Friday, 04 May 2012 00:00
For the first time ever, the Manhasset Proponents of School Accountability (MPSA) and the Port Washington Educational Assembly (PWEA) are supporting the proposed school budgets in our communities, as both budgets are meeting the new tax cap limits. While both of our groups favored a budget with no tax increase in these difficult times, in the interest of unifying our communities, we agreed to support any budget that met the new tax limit even though the budget increases ($1.5 million in Manhasset and $2.7 million in Port Washington) are, for the most part, increases in employee salaries and benefits.
However, in regard to salary and benefits, many Long Island teachers are agreeing to salary concessions, as they realize there are literally thousands of qualified teacher applicants for teaching jobs, and that LI teachers now have the highest salaries of all teachers in the nation. Manhasset teachers should be commended for agreeing to defer their STEP increases for half a year in each of the next two years, and taking a zero COLA increase for this coming school year and only a 1 percent increase the following year. Unfortunately, Port Washington teachers failed to make similar concessions and will continue to receive salary increases of 12 percent over the next two years.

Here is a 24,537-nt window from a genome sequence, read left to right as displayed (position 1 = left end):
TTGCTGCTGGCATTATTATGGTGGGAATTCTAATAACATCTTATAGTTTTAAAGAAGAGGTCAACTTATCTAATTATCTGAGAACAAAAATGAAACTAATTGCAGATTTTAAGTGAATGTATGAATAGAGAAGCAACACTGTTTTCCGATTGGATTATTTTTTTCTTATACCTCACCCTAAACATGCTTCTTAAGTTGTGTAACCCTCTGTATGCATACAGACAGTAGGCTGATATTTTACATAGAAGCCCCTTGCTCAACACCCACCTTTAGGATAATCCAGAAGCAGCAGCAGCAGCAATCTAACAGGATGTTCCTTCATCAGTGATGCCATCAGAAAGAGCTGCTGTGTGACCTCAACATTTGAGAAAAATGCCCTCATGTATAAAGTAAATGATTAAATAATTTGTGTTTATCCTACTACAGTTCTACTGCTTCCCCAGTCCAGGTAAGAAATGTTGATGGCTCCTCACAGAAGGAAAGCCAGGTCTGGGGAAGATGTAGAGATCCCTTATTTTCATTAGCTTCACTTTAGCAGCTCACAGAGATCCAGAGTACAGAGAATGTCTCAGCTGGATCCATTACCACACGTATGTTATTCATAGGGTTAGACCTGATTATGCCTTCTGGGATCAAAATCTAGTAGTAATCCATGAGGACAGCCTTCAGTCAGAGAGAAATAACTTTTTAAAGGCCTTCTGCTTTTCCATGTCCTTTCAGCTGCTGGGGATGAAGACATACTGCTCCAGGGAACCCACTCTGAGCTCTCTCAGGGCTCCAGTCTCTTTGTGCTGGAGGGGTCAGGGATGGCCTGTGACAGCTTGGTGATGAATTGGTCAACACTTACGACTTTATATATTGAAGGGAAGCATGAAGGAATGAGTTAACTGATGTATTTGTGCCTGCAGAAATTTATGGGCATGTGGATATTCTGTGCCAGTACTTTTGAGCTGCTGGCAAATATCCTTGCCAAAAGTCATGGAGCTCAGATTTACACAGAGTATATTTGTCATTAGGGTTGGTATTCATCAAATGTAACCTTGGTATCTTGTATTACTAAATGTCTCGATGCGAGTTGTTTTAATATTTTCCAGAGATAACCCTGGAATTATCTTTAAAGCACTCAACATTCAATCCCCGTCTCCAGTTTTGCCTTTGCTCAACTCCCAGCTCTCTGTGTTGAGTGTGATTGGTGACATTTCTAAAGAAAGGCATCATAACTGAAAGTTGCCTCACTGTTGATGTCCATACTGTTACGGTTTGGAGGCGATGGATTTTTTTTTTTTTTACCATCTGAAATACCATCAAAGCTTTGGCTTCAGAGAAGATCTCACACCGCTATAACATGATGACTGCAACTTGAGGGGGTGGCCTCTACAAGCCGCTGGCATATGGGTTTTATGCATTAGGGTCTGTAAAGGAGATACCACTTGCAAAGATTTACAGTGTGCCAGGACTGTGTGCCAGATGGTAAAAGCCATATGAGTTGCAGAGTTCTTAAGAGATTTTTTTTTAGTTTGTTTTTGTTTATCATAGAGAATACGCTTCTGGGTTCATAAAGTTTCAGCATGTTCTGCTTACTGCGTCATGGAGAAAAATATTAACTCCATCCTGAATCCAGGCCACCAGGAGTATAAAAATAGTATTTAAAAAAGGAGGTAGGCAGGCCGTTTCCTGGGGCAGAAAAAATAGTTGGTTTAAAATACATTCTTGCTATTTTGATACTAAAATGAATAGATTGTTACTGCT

It should be noted, for the first time, there is recourse for residents who consider their school taxes burdensome and object to any increase in the budget. The new law offers them real relief and real power. If any budget is defeated twice, the allowable tax increase is zero.
Finally, we advocate key reforms in Albany if we are going to avoid having to choose between unreasonable tax increases or program cuts down the road. The Triborough Amendment must be changed to eliminate the continuation of STEP increases after a union contract expires, so as to put the union under the same pressure as school boards during contract negotiations. Today all the pressure is on school boards. Second, we need tenure reform to improve educational quality and not be forced to layoff well performing young teachers to the detriment of educational excellence. Third, we need more pension reform as current pensions are still far too generous with the bulk of the costs borne by the taxpayers. Finally, Wicks Law must be changed to reduce the waste in large construction projects. Unfortunately, many politicians are intimidated by teacher unions and refuse to deal with these needed reforms. That is a battle for another day.
Laurann Pandelakis, MPSA
Frank J. Russo, Jr., PWEA